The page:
Made in the image of ….?

Made in the image of ….?

Global Images of Christ: Challenging Perceptions at Chester Cathedral

The latest exhibition at Chester Cathedral due to end this month (October 2021) is a diverse, innovative and challenging invitation to the ways in which we represent Christ. In this black history month were taken into a deeper intentional examination of our limitations and prejudices as we see, make sense and come to a judgement.

The Pink Christ Lorna May Wadsworth

Lorna May Wadsworth is a figurative painter exploring male beauty from a feminine perspective, inverting the art historical paradigm of a male creator and passive female muse.  Wadsworth offers this background

I like to introduce a duality when I tackle religious themes, to make people really think about their beliefs and our deeply limiting prejudices.

‘ I needed to recast my Christ, and found this guy, Jamel Gordon-Lynch, on the New Faces board at Models 1 and contacted him on Facebook. He was up for it so did this painting to see if he would make a good Jesus. The crown of thorns in Pink Christ is actually from the Holy Land from a website that was something crazy like It’s real actual sharp thorns – I had to put little blobs of blu-tac on the end of them when I painted it from life. ‘ (Wadsworth)

It would be hard to underestimate the radical reconstruction of our comfortable, uncritical, unexamined ways within which we read the gospel through white, and too often mostly male privileged eyes and hearts. In our search for religious truth how might we balance stability and change? This exhibition, but especially the work of Lorna Wadsworth demands that we step back and recast our reading of history and text. We are invited into a space where our norms are taken apart and recast into a new frame.

The Kiss of Betrayal

Both these paintings ( The Pink Christ and The Kiss of Betrayal) challenge the normal convention of how Jesus and his disciples are traditionally portrayed in the canon of western art. There is a profound and sensual challenge to our (perhaps) unconscious bias. We are asked through these images to examine the world view and a theological mind set that shapes assumptions.

Vanessa Layfield, Diocesan Inclusion Officer at Chester Cathedral invites us to consider this as she explains

“The Last Supper image of a black Christ may be shocking to some, but why? One might argue that an image of a white Christ is just as dishonest as an image of a black Christ, for Christ was neither black nor white, but a brown Middle Eastern Jew.”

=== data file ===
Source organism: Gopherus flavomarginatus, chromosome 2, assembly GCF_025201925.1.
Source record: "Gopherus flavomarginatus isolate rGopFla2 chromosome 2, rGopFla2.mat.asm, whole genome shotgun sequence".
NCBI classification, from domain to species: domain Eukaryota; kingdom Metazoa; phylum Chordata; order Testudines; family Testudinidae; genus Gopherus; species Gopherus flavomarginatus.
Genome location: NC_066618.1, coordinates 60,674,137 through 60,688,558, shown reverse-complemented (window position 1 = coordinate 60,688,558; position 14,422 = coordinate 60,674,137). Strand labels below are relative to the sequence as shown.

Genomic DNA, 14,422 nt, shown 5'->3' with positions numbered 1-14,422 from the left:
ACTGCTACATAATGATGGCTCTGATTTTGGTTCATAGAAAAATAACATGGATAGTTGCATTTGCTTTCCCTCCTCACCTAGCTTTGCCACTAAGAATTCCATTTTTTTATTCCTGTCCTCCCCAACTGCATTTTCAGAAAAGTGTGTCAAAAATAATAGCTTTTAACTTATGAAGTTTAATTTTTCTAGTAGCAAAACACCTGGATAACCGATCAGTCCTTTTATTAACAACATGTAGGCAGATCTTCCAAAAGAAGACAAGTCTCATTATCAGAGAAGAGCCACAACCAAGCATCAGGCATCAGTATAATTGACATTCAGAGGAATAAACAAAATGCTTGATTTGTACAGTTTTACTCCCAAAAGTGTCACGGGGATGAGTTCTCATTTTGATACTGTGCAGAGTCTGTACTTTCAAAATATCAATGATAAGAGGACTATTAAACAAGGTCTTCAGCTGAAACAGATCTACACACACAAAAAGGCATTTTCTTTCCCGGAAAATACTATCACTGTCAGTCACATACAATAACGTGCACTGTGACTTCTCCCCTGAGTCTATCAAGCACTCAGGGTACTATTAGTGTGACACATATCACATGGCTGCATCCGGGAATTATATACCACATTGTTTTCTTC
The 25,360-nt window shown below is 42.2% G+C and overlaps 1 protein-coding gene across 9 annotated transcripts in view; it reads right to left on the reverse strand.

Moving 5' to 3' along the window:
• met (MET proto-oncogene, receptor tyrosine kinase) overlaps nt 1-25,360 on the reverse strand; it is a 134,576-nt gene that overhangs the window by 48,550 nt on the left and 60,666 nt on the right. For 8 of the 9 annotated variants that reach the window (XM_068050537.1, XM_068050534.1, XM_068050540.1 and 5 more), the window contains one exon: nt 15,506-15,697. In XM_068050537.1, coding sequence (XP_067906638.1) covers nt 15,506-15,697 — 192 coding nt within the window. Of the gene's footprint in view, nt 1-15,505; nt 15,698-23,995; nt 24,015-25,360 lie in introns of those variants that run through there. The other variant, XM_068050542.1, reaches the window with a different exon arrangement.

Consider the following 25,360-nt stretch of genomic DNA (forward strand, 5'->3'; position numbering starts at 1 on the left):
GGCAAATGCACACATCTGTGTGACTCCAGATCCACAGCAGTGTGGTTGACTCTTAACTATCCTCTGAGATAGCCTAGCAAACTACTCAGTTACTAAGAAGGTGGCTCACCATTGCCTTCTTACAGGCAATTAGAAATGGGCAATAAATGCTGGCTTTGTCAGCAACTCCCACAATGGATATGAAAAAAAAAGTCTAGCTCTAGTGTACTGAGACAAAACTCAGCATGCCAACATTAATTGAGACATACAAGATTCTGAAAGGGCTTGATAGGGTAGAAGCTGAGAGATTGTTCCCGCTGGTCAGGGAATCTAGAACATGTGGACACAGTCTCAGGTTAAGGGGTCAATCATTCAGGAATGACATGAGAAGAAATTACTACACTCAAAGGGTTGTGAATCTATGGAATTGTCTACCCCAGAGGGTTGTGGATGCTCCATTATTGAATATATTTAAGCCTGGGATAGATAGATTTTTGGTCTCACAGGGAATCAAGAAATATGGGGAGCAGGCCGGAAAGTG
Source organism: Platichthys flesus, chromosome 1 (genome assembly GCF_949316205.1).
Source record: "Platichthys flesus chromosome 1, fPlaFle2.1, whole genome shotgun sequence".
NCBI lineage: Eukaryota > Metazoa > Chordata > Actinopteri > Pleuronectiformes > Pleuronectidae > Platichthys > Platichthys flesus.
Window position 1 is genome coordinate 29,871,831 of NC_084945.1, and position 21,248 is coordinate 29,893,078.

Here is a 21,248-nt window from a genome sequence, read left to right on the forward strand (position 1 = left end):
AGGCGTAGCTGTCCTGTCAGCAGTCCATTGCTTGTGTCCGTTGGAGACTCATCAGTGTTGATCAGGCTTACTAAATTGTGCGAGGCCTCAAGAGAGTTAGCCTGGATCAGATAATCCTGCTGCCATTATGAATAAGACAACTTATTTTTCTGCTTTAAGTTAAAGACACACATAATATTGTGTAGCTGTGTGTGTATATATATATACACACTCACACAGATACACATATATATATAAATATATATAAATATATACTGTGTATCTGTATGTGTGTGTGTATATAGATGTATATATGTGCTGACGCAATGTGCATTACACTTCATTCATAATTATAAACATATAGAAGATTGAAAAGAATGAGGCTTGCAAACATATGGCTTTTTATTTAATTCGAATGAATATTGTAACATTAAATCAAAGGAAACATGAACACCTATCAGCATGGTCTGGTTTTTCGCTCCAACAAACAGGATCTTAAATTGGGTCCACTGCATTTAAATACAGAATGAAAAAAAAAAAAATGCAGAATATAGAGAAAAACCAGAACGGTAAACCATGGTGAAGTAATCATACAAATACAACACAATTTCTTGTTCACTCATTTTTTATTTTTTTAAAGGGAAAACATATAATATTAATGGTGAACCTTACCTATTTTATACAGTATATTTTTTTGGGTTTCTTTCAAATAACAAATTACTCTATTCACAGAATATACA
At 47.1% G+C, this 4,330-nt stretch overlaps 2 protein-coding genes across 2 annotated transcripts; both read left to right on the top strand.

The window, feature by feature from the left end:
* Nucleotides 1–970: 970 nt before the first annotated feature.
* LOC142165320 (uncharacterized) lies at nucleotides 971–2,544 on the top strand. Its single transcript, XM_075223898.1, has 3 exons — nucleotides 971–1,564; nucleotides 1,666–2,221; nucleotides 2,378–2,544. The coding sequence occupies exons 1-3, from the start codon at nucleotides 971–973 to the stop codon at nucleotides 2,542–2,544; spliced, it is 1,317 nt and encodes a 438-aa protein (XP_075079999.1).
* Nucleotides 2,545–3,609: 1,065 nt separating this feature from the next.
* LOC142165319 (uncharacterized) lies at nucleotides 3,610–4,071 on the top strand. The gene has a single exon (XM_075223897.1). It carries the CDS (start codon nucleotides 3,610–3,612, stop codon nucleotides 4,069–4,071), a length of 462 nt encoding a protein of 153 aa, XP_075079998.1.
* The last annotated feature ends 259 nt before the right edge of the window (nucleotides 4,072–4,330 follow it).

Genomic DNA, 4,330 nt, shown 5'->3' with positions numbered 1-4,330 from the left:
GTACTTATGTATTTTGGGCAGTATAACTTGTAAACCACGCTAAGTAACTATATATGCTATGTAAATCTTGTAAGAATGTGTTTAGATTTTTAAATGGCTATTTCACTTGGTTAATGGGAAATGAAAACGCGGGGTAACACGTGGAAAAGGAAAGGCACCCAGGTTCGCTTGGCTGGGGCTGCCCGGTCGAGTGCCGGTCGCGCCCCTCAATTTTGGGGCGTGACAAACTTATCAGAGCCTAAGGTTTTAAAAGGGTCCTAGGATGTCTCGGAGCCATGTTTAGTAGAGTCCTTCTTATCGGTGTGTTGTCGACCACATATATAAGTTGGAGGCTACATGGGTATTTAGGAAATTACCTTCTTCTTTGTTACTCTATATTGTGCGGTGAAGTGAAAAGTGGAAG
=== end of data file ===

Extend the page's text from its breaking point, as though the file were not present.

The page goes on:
The most powerful of the exhibits for this visitor was the reworking of Leonardo’s Last Supper currently hangs in St George’s Church in Nailsworth, Gloucestershire. It was painted entirely from life with Jesus represented by Jamaican- born fashion model, Tafari Hinds.

Christ stands tall over the table surrounded by animated, perturbed, questioning, arguing, engaging disciples. There is both restlessness and peace in their faces and physical expressions. It casts a very different perspective on the Last Supper asking the viewer to reread the text and explore for themselves who this person is and what his life might mean for all of global humanity. Take a closer look –

what are they so energised by ?
Do they understand the significance of this moment ?
The gaze

For her interpretation, Lorna chose the Jamaican-born fashion model, Tafari Hinds, as Christ. Explaining why she depicted Jesus as a black man, Wadsworth said:

“Painting the Last Supper altarpiece made me really think about how we are accustomed to seeing Jesus portrayed. Experts agree he would most likely have had Middle Eastern features, yet for centuries European artists have traditionally painted Christ in their own image. I cast Tafari as my Jesus to make people question the Western myth that he had fair hair and blue eyes. My portrayal of him is just as ‘accurate’ as the received idea that he looked like a Florentine. I also knew that, from a previous portrait of Tafari, there is something in his countenance that people find deeply empathetic and moving, which is the overriding quality I wanted my Christ to embody.”

I should add that there are over 40 exhibits in this collection which build upon and develop the challenge of how far our religious sensibility and worldview can truly embrace diversity, equality, inclusion and justice. Chester Cathedral deserve great praise for this bold and adventurous and life changing collection of images that offer a much wider and deeper perspective on Christ and the shape of the Gospel today.

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